The Manchester Youth Climate Change Board takes part in the wider Manchester Climate Change Partnership. It’s a seat at the top table, says Hanson, not a box-ticking exercise.
“We are not only listened to but are seen as a key stakeholder. We are heard, considered and not just an add-on.”
The Youth Board sends young people to the wider Manchester city council forum and set up a dialogue with local businesses to monitor their impact on climate.
Manchester’s Youth Champion for Climate Action Lewis Nelson says young people are actually making climate policy.
“The Youth Board is a respected partner with equal footing and …the Climate Change Partnership is expecting to embed the youth board’s policy ambitions within its work,” he explains.
At a national level, Green Party campaigner and candidate Nick Hartley welcomes youth climate activism. He says it’s increasing the power of an environmental agenda in mainstream politics.
“I see lots of young Green Party members who want to be politically active before they’re 18, but society feels like it’s saying - wait.
“The action young people want is getting more and more to where the Green Party have always been, and it’s great if they’re seeing the party as a way to start making changes.”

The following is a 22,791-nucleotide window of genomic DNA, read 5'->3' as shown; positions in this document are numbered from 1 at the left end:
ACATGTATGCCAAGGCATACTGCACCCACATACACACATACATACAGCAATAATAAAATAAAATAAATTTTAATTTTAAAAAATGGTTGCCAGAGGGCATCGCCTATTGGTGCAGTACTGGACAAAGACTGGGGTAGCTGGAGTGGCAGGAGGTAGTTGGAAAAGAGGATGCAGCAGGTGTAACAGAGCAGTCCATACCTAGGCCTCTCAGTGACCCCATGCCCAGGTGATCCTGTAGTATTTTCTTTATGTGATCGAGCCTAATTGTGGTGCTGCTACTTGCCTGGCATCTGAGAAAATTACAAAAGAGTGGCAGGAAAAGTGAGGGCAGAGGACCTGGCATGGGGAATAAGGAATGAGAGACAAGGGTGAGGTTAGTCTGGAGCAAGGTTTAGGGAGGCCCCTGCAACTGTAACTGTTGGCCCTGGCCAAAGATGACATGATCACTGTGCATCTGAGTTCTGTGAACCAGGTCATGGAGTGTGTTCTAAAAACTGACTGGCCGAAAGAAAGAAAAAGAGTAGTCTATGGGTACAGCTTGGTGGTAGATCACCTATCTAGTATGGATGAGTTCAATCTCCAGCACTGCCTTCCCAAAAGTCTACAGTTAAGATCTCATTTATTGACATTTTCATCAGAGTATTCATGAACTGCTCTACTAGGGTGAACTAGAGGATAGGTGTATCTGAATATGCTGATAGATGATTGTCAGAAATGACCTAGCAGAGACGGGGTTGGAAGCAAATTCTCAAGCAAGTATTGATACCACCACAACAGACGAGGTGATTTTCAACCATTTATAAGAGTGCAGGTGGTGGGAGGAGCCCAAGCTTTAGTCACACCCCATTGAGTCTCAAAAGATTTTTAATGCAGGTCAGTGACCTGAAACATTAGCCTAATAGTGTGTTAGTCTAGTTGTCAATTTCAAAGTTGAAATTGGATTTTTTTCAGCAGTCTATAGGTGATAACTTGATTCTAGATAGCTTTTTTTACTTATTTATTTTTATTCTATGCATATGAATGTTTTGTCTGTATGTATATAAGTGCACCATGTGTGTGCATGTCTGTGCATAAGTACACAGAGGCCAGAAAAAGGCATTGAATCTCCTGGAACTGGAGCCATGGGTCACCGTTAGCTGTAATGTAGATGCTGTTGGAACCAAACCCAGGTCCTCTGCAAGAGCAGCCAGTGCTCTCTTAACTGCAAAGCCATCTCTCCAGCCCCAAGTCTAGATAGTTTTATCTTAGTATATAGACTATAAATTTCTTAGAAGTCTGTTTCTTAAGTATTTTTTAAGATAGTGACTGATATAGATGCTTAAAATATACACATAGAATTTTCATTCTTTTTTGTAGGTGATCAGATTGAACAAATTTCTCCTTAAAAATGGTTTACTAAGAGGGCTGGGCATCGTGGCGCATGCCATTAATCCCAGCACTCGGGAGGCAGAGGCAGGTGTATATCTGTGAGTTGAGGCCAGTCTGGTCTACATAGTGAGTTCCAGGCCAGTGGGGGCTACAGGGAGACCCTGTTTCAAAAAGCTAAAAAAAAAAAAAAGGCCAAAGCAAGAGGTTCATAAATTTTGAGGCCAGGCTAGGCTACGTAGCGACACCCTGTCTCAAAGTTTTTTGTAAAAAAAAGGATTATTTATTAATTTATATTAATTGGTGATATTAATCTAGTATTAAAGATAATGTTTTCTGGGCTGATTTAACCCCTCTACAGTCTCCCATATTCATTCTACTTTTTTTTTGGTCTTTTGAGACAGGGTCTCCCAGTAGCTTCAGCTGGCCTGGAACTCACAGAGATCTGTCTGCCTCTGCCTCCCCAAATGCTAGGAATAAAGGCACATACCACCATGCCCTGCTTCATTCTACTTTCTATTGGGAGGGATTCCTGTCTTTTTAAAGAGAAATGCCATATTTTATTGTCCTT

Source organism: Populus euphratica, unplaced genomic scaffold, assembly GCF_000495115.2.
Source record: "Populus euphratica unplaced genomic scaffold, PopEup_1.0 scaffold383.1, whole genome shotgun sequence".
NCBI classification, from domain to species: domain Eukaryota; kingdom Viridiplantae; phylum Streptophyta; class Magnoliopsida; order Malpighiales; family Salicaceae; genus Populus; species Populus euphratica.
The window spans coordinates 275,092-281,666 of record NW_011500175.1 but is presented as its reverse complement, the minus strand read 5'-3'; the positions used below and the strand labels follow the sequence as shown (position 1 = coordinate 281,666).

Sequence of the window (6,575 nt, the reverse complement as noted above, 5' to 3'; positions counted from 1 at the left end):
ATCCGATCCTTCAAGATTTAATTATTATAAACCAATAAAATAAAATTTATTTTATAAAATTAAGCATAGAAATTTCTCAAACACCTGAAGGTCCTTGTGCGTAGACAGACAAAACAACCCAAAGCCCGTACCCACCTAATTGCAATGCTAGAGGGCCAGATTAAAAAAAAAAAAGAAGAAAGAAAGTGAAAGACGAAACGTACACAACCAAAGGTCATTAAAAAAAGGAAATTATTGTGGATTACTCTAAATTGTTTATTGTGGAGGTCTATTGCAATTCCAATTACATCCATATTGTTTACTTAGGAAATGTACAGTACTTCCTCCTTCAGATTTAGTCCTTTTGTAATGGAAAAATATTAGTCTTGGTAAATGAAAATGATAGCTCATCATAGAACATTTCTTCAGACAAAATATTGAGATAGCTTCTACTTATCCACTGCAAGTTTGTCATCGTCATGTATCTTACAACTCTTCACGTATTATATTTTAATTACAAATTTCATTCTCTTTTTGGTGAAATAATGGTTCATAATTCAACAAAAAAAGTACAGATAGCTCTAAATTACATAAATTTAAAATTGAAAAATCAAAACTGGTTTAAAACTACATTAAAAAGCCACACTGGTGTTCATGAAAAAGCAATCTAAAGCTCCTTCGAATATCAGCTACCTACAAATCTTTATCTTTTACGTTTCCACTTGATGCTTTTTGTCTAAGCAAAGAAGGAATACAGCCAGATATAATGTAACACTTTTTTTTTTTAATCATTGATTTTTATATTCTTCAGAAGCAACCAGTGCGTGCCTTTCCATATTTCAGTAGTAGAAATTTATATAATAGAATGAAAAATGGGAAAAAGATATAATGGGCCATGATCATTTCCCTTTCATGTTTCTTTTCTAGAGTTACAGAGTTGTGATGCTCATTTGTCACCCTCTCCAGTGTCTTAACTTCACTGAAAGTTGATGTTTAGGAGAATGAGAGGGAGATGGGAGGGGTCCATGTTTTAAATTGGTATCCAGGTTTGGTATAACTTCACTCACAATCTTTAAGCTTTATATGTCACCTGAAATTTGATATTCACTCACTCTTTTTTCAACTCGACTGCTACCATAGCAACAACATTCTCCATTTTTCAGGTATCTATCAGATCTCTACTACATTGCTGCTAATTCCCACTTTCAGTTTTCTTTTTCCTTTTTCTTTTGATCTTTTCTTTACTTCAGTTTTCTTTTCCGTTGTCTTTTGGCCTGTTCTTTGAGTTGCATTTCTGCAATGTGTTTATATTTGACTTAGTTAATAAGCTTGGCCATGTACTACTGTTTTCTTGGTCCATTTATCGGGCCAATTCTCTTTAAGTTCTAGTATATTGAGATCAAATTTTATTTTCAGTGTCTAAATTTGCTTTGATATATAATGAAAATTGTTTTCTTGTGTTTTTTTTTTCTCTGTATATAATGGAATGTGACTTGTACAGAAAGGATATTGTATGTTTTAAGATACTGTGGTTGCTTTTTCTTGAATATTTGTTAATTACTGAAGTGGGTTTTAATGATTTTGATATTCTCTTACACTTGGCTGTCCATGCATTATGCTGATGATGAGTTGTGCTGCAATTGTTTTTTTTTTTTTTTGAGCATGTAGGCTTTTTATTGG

Activism and politics – putting on global pressure
Hanson’s voice may be heard in Manchester, but success at a local level has not yet translated into ambitious climate action from world leaders.
Frustration, fear and anxiety remain. Young people at the ’MockCOP26’ virtual meeting in 2020 called on ‘each country [to] provide necessary funding for child-friendly mental health services’ which directly targets eco-anxiety.
At the COP26 conference in November, Force of Nature is determined to have the voices of young people heard.
“We don’t have access to Boris Johnson,” says Hanson.
“We have access to petitions, lobbying, marching in the streets and starting NGOs like Force of Nature.”
Force of Nature is bringing youth voices to COP26, partnering with the New York Times to programme events on the conference sidelines. The activists will feed the results of a research project on public attitudes to climate direct to conference delegates.
They also want to use the event to launch their list of businesses working to ensure young people’s voices are heard in the climate decision-making process. Young people are gaining the confidence to demand a voice in policy-making, which is where they belong, says Hanson.
“We’re going to make sure young people feel empowered as a community of changemakers and that businesses make room for these amazing young people in their decision-making.”
She wants to ensure that the opinions of young people are considered at the forefront of future climate plans.
This article is a part of a 2021 series between Euronews Green and Falmouth University.